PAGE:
Say Her Name [on Two Artists Tuesday]

From the six-month-email-conversation that led to our first meeting, we compiled and edited a play – in the spirit of Love Letters – that we call The Roadtrip. We took the script through a workshop process, read it a few times for invited audiences, produced a soundtrack, approached a few venues…and then left it. Someday, perhaps, we’ll pull it off the shelf, dust it off, and realize it through performance.

Occasionally I open the script and read a section or two. It’s fun to read because it’s not an invention, not a fiction, it’s our actual coming-together story, edited for length and arranged according to themes. I visit my two favorite sections. The first is Kerri’s story of The Little Pillow (a story she must tell) and the second is our exchange the night we realized that we shared the same middle name. It was priceless. I vividly remember where I was the night I read her email-middle-name-confession – and asking if I had a middle name. My jaw dropped. I laughed heartily. And then I carefully crafted a too-long response finally landing on the surprise. Erle and Earl.

The coffee cup that later arrived in the mail, emblazoned with multiples of D.Dot Earl to match her K.Dot Erle twin cup, firmly established our monikers for each other. Over time we’ve condensed our names to K.Dot & D.Dot.

The crew that arrived this week to put in the temporary slab of sidewalk for the chunk we lost during the great-water-main-trenching-day, suggested that we sign our slab. It will come out in the spring when it’s warm enough to pour the real thing. We grabbed a screwdriver and happily scribbled our names in the wet cement.. As I stepped back to admire our scribble, I was struck by the names we scribed. K.Dot + D.Dot. Kerri and David, those two people who wrote to each other so many years ago, are transformed. Rebranded. It feels funny in my mouth to say, “Kerri.” I never do unless talking about her to someone who’s not familiar with the transformation.

We still write everyday only now we’re not 1500 miles apart. And we’ve finally met. And married. We sit together, side-by-side. And when the tap-tap-tapping stops, I say, “K.Dot, will you read what I wrote?”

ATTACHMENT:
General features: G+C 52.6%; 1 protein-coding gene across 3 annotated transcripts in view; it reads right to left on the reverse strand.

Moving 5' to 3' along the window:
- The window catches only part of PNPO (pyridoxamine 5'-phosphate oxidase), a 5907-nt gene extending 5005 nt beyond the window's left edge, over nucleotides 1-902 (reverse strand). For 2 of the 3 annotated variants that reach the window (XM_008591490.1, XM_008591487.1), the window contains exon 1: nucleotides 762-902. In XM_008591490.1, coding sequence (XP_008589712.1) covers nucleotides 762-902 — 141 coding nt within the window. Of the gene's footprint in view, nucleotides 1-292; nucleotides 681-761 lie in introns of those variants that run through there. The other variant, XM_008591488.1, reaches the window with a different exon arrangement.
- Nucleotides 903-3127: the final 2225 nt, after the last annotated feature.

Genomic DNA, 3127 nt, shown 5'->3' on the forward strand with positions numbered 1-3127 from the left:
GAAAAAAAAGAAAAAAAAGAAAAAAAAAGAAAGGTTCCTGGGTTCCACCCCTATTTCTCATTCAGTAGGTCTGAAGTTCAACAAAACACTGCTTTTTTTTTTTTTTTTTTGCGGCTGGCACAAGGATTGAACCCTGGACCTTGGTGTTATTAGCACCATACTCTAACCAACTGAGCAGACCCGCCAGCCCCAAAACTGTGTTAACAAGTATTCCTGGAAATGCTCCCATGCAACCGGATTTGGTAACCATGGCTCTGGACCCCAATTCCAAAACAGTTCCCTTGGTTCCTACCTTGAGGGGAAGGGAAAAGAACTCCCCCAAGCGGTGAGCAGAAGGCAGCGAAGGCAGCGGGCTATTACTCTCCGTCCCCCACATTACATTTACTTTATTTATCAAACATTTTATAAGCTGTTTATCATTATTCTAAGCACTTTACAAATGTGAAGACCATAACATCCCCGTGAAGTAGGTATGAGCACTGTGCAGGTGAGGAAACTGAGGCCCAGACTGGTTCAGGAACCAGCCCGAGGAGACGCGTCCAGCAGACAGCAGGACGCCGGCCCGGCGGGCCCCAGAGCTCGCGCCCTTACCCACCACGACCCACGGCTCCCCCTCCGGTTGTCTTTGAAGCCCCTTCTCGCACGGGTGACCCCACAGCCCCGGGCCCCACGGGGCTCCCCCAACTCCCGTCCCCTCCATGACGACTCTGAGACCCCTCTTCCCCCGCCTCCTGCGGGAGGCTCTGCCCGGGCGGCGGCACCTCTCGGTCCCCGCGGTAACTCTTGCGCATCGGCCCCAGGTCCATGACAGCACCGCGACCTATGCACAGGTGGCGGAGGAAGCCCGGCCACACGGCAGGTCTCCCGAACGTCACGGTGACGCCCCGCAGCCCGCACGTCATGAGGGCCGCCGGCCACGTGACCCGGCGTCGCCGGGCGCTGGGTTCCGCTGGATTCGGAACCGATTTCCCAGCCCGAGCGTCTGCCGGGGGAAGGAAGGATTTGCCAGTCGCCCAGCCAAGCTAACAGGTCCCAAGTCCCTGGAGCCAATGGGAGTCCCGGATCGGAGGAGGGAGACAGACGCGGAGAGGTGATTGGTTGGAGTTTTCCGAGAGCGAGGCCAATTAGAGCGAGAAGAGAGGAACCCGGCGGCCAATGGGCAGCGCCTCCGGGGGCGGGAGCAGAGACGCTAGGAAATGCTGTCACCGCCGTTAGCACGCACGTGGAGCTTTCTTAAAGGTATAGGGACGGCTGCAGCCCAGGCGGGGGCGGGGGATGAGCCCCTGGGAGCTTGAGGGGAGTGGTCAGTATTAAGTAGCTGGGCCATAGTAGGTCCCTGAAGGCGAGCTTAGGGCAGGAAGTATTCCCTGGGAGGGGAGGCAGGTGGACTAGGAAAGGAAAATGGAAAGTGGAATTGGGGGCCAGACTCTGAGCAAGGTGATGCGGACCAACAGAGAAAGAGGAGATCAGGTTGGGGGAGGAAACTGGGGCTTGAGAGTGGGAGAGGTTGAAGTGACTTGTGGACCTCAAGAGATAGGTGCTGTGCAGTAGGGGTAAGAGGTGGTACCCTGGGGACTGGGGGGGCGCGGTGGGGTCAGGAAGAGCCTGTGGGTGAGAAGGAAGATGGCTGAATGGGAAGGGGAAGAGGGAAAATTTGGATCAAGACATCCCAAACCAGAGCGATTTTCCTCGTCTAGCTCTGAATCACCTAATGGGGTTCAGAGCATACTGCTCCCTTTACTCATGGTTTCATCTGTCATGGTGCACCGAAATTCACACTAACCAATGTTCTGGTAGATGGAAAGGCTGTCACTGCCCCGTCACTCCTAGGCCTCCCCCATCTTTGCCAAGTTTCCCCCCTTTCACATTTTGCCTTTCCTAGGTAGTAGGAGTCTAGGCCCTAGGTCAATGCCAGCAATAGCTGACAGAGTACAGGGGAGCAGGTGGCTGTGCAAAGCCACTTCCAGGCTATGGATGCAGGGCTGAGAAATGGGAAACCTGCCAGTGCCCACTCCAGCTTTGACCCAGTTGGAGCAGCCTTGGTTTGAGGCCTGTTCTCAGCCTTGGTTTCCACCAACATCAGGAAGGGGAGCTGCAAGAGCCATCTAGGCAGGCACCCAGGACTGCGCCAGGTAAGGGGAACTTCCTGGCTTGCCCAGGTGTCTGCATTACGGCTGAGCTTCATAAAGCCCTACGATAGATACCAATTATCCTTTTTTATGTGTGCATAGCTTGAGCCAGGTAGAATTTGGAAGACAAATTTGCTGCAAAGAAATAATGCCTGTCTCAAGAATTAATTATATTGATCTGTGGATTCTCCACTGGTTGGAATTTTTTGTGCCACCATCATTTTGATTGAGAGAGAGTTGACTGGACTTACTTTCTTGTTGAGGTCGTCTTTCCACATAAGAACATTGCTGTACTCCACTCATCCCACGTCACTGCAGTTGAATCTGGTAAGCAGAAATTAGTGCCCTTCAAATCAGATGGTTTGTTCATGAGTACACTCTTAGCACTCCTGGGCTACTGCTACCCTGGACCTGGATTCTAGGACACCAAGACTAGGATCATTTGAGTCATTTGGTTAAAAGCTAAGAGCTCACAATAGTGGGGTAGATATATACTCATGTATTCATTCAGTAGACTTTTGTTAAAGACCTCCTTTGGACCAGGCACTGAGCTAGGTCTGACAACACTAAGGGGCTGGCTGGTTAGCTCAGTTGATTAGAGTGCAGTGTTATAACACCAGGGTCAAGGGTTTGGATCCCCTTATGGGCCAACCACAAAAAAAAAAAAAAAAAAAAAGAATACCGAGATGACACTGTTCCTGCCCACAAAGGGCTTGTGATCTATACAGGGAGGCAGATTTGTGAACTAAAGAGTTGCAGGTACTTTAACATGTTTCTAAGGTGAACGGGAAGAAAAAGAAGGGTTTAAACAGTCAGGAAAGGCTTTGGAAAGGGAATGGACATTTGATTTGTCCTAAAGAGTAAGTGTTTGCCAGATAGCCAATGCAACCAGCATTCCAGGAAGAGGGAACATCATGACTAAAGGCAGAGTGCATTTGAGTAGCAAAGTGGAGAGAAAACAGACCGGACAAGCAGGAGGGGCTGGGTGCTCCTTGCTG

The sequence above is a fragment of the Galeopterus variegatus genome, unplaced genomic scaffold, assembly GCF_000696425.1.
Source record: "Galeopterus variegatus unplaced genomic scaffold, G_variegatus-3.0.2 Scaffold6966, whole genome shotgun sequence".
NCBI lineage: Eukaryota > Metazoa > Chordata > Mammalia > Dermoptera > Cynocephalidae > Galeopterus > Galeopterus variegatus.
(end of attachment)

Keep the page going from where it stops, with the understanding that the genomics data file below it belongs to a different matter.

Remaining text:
read Kerri’s blogpost about NAMES

Consider The Donkey [on Not So Flawed Wednesday]

What you can’t see are the barriers and signs on either side of the wet cement declaring, “Sidewalk Closed!” I took a break from work, came down the stairs and Kerri said, “Some a**hole just walked across the wet cement.”

When the waterline to the house broke, when the process of fixing it became complex, when the heavy machinery arrived and the crew size doubled, when the guys from the city arrived to observe and inspect, the first thing the big machinery did, before digging the very-deep-moat, was to break out the sidewalk. And then they broke out the sidewalk to the porch. And then they trenched. And then they drilled a hole through the foundation of the house. That’s when the new pipe was installed. Those guys worked into the night. They were stalwart and steady.

The next day dawned and we saw in the light of day the destruction the fix caused.

Our front yard looks like a giant gopher dug a tunnel from the house to the street. We’ve considered finding a giant inflatable gopher but rejected it as “over-the-top.” Sometimes we have standards. A giant gopher is a step too far. The theory beneath the inflatable gopher is sound: if you can’t do anything about it, lean into it. We put a round-a-bout sign in the backyard when it became apparent that our dog was a secret velodrome maker and nothing we could do would stop his capacity to carve circles. It helped that he almost always circles in the same direction so the sign makes some sense. To us.

“We’re those people,” Kerri said, hands on hips, surveying the front yard damage. The grass is gone. Straw and mud are our new normal. “We look like a stable,” she said.

“Maybe this is the moment to get that donkey you’ve always wanted,” I replied. She really does want a donkey but the timing of my suggestion must have been off. She huffed, gave me the evil eye, and went inside. I counted to ten before following. Sometimes my brilliant suggestions take a few moments to penetrate and it’s best if I’m absent during the revelation.

The footprints across the concrete was too much to bear. That little patch of temporary concrete was the only new and unblemished area of the front yard. It’s as if our giant sore thumb had a nice and newly polished nail. The cement-stepper made certain that the destruction was complete: blemish, blemish everywhere. Giant gopher, old (donkey-less) stable, with a touch of marred cement.

The new permanent cement will come in the spring. “We’ll put up better barriers,” I said.

“We’ll sit out there with big sticks and a bad attitude,” Kerri replied.

Our reputation is certain to grow. “We really are those people,” I smiled. The evil eye – twice in a few short minutes – wiped the grin off my face. “I think I’ll go back to work,” I said and headed up the stairs, saying, “Think about the donkey.” Sometimes it takes a few minutes and a little prompting for the brilliant penny to drop.

read Kerri’s blog post about WET CEMENT